Happy Birthday, Gary Oldman: His 10 Greatest Roles

Now that Leonardo DiCaprio has won his Academy Award, maybe we could start this grassroots Internet meme campaign for the greatness that is Gary Oldman. Today, Oldman turns 58-years old, and his career is filled to the brim with wonderful, wild, energetic, powerful performances. Whether he is a supporting player, a villain, a hero, or the central figure in his films, Gary Oldman brings the goods. He is a chameleon on par with Sir Ben Kingsley, able to slip in and out of ethnicities and manic personalities with truth and dedication.

With 70 plus film credits to his name (and a whole slew of work on the horizon), let’s take a look back at his 10 finest work, performances of all shapes and sizes, roles that managed to dominate the film in which they appeared, no matter how much screen time may have been involved.

Gary Oldman - Romeo is Bleeding


10. Jack Grimaldi, Romeo is Bleeding – Oldman’s early career was loaded with seedy, sweaty characters whose moral compass failed them years prior. His performance in Romero is Bleeding as Grimaldi, a corrupt cop in over his head with a mysterious new woman in his life, wallows gleefully in the depraved underworld of evil cops and killers. The young Oldman had a masterful penchant for chewing scenery, and this role is a sort of pregame show for what he was going to deliver one year later in Luc Besson’s The Professional.

Gary Oldman - The Fifth Element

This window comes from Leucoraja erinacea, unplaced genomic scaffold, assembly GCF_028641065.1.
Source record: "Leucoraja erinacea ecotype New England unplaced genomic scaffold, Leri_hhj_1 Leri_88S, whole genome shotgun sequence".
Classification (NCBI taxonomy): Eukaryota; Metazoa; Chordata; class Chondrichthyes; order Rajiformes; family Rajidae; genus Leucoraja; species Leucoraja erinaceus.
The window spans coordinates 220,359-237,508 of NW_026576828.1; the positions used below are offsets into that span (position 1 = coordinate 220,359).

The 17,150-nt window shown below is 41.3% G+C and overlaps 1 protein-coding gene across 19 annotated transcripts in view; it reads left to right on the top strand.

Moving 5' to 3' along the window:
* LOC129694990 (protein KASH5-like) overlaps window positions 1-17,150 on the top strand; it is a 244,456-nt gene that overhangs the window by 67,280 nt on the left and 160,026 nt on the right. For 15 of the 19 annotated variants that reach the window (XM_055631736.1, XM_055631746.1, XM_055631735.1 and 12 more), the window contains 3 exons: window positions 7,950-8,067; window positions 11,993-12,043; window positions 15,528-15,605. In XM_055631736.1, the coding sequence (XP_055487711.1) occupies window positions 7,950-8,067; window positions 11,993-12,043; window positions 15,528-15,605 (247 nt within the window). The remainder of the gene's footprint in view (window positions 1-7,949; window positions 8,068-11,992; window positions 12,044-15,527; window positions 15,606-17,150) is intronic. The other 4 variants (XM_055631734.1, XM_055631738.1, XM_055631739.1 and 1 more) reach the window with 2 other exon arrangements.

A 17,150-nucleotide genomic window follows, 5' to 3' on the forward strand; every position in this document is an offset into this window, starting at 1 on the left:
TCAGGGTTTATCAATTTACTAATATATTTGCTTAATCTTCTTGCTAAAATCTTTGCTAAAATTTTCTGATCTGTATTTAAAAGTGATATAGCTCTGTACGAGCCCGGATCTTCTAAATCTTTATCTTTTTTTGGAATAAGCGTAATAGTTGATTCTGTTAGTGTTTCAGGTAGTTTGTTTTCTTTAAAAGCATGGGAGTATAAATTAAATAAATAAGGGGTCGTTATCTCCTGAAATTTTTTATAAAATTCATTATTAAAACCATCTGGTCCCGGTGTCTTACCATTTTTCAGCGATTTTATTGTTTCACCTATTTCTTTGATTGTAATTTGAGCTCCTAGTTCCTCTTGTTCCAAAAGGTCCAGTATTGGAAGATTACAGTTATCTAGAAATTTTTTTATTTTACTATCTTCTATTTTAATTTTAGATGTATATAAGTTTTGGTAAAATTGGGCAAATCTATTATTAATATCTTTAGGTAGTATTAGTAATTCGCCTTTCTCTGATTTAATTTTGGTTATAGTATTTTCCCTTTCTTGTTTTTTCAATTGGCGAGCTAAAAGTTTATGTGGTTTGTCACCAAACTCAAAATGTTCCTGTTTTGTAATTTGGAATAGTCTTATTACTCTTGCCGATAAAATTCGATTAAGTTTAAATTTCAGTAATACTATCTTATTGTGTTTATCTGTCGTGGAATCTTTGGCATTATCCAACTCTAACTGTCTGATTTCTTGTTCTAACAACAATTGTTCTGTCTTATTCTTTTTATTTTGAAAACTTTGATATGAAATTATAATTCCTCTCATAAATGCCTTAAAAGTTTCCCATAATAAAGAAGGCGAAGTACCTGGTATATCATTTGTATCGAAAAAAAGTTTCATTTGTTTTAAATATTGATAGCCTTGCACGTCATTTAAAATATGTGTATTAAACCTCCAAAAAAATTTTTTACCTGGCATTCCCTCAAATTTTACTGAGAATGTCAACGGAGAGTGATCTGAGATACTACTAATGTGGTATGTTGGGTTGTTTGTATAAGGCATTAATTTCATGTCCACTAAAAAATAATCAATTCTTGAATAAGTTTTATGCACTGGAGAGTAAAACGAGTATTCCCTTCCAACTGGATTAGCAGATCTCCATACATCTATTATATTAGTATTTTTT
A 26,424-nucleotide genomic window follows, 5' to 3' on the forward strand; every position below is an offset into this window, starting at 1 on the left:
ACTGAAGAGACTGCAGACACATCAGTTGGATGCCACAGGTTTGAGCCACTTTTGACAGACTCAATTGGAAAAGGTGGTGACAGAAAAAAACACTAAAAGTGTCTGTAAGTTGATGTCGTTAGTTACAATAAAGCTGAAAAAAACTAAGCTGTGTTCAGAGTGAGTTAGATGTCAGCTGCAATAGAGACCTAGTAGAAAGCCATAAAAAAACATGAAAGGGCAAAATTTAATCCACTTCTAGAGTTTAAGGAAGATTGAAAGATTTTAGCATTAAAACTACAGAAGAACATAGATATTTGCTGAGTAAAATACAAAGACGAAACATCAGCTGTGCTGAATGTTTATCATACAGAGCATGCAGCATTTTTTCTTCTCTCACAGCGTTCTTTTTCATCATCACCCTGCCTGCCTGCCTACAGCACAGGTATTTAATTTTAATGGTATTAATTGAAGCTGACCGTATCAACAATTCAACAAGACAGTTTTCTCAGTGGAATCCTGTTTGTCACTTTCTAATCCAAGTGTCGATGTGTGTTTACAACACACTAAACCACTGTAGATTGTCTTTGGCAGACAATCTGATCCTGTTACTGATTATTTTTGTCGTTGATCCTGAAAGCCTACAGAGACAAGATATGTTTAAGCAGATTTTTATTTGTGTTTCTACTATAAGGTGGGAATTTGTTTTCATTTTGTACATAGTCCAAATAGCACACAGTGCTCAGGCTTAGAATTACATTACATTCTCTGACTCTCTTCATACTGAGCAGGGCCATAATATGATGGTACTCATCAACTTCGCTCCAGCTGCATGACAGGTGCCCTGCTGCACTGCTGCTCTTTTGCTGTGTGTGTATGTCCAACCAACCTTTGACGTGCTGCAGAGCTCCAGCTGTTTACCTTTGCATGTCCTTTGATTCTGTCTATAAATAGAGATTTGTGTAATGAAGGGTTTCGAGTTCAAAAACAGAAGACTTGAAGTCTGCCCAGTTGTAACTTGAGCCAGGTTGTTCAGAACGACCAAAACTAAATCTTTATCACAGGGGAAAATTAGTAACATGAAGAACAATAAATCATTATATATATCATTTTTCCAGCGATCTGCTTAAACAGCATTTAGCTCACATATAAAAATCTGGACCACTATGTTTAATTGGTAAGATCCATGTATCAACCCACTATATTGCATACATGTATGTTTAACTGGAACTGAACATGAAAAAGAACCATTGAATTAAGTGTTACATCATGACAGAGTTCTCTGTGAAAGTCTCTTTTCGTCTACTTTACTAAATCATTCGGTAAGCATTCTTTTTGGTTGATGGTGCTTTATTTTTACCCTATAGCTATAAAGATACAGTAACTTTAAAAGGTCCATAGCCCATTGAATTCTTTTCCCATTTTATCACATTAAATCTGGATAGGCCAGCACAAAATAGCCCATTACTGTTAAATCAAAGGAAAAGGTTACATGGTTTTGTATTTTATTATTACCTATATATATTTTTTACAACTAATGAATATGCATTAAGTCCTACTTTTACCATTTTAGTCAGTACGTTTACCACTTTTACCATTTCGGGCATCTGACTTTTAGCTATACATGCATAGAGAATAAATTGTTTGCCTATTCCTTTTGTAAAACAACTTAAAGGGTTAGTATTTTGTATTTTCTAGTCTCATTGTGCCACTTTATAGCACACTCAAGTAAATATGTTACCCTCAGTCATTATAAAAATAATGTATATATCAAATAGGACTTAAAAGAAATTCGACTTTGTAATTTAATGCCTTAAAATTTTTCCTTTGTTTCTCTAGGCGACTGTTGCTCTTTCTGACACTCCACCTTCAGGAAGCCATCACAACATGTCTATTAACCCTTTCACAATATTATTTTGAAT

9. Zorg, The Fifth Element – As campy and flamboyant as Luc Besson’s sci-fi circus may be, Gary Oldman’s quirky villain Zerg is the peak of the zany mountain. Zorg is part politician, part brutal killer, searching for “the stones” and trying to get his hands on Lee-Loo, the perfect human. With his strange Hitler haircut riff, the plastic plate, and a strange underbite, Oldman is having just as much fun as all the other colorful characters in the picture.

Gary Oldman

8. Jim Gordon, The Dark Knight Trilogy – Okay, so the construction of his character in The Dark Knight Rises was a little strange – he’s really going to send ALL the police into the sewer? – but Oldman gave more depth and emotion to Jim Gordon in the Batman universe than the character had ever had before on film. Many of the Batman stories paid close attention to the family and work life of Jim Gordon throughout the years, and casting Oldman in the role was a master stroke from Chris Nolan and Co.

Gary Oldman - The Contender

7. Shelly Runyon, The Contender – In the incredibly underrated political thriller The Contender, Oldman embodies a different sort of evil: an arrogant, simple-minded Republican. Shelly Runyon is the blockade to the Vice-Presidential appointment for Laine Hanson (Joan Allen), whose sexual trysts are brought to light during the confirmation process. Runyon is creepy in his obsession regarding Hanson’s college years, and his slimy arrogance and hypocritical outlook on women’s rights makes this one of the most despicable and compelling of his career.


6. Stansfield, Leon: The Professional – Here is arguably the most overacted role in Gary Oldman’s career. His wicked cop Stansfield is a drug chewing, scenery chewing murderer who “hasn’t got time for this Mickey Mouse bullshit!” It is Oldman going over the top, then finding the top again and going over it once more, but it’s still fascinating and hypnotizing at times. Stansfield is a volcano of anger and hate, with seemingly no redeeming qualities anywhere inside his black soul. Oldman owns the overacting, and his dedication makes it all work beautifully.